About a year ago, I paid a little over $100 to make a batch of T-shirts that read, "Hunter did nothing wrong!"

Yes, the intent was ironic, but no, they never sold out. One must have gotten into the hands of Hunter’s dad, Democratic presidential nominee Joe Biden, because he used my exact phrase in the first debate last week. Since I did not trademark the phrase, I can’t charge royalties.

Up until now, Hunter Biden was, for me, the symbol of a double standard in American life. By virtue of his birth, opportunities seem to roll his way. By virtue of his position, consequences never did. He and John Kerry’s stepson were a year or two above me in college and ran with the jet set. The thought of either inspired in me the lyrics of the Credence Clearwater Revival song “Fortunate One.”

It didn’t become personal until I was criminally charged for my work in Ukraine. My crime was a seldom-enforced one, and my conviction sent shivers down the spines of most on Washington’s K Street, where the city’s lobbyists hang their hats. I am the ninth American to be convicted of failing to register as a foreign agent since World War II, but was the nature of my offense — advocating for my foreign client before U.S. interests — that unique?

Not really.

Moreover, I was qualified for my work in Ukraine, having closely studied the country’s politics for more than a decade, having already worked on a parliamentary election there, and being conversant in a local language. My appointment to the position had nothing to do with who my father was and I held onto it by working extremely hard in sometimes dangerous circumstances — not by sitting on a board.

Yet, pretending that life is fair is a fool’s game, and I have moved on. When I wore my last remaining T-shirt around Capitol Hill a couple of weeks ago, I attracted some delightfully freaked-out looks, so I guess its mission was finally accomplished.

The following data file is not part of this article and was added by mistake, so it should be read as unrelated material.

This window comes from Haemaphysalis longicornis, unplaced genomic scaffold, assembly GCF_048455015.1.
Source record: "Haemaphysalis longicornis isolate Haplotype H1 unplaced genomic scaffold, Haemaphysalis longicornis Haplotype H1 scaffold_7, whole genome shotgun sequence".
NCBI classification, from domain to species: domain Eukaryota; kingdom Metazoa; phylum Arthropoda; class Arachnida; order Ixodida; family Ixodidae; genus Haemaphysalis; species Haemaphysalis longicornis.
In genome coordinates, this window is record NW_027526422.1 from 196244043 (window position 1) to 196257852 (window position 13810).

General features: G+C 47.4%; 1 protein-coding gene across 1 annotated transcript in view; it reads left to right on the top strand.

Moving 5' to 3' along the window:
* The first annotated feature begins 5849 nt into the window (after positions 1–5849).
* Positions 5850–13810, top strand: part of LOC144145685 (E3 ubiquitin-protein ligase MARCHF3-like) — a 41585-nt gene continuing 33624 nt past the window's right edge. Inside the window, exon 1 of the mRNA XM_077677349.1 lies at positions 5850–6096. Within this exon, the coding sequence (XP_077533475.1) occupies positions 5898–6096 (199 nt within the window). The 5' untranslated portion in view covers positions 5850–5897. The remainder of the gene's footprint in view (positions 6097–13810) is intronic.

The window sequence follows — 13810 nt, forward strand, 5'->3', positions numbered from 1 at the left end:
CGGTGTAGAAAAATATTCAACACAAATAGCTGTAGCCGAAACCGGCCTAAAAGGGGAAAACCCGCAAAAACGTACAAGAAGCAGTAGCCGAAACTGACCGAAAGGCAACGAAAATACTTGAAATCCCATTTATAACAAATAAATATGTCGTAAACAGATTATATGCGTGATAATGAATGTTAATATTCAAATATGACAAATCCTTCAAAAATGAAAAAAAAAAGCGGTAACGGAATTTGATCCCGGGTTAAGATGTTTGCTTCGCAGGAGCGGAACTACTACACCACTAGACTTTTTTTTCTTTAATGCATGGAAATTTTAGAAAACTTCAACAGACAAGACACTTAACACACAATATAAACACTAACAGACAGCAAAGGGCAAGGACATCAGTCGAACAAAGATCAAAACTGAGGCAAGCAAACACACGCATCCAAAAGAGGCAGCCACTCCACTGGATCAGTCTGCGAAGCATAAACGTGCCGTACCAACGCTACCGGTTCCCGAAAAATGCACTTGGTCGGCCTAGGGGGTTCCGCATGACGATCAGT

Now that Joe has coined the phrase, I could make another batch and sell them, but I won’t. Here’s why:

Screwball relatives are a part and parcel of American politics from Billy Carter to Hugh Rodham, and Hunter is not on the ballot.

Joe has promised various firewalls in his administration should he be elected — true these did not work when he was vice president, but America is a land of second chances. I would have preferred to have heard Joe say Hunter has learned a lesson, but that’s not really his job. It’s Hunter’s.

Other than the debate, something else happened last week that caught my notice. Retired Gen. Stan McChrystal endorsed Biden. Why does that matter? The former commander of U.S. and NATO troops in Afghanistan was unceremoniously fired for joking about Biden with his colleagues and a Rolling Stone reporter, who was pretending to be one of the guys, but of course, wasn’t. That ended a distinguished career of defending America.

If McChrystal can look beyond that to “put country first,” I can surely look past Hunter.

With his alleged receipt of $3.5 million from Elena Baturina, whom every Russian knows to be hideously corrupt and is a reputed money laundress, Hunter is no hero. Perhaps he shouldn’t simply be looked past, either. After all, a lifetime of this got him where he is today. Consider him a symbol — something broken within each of us, or within each of our families. Do we simply wish away his problems, or do we help him to mend them?

Still, during this weekend, I found myself grumbling about Hunter to a friend (who was present in the infamous Trump Tower meeting). “You get to start your life over,” my friend said. “He doesn’t. Be grateful.”

I guess we’ll see how apropos my remaining T-shirt is when it’s warm enough to wear it again. In the meantime, if Hunter is one of the best hits the Trump campaign has on Joe Biden, that’s probably good news for the Democrats.

Sam Patten is a recovering political consultant who was raised in Knox County and worked for Maine’s last three Republican senators.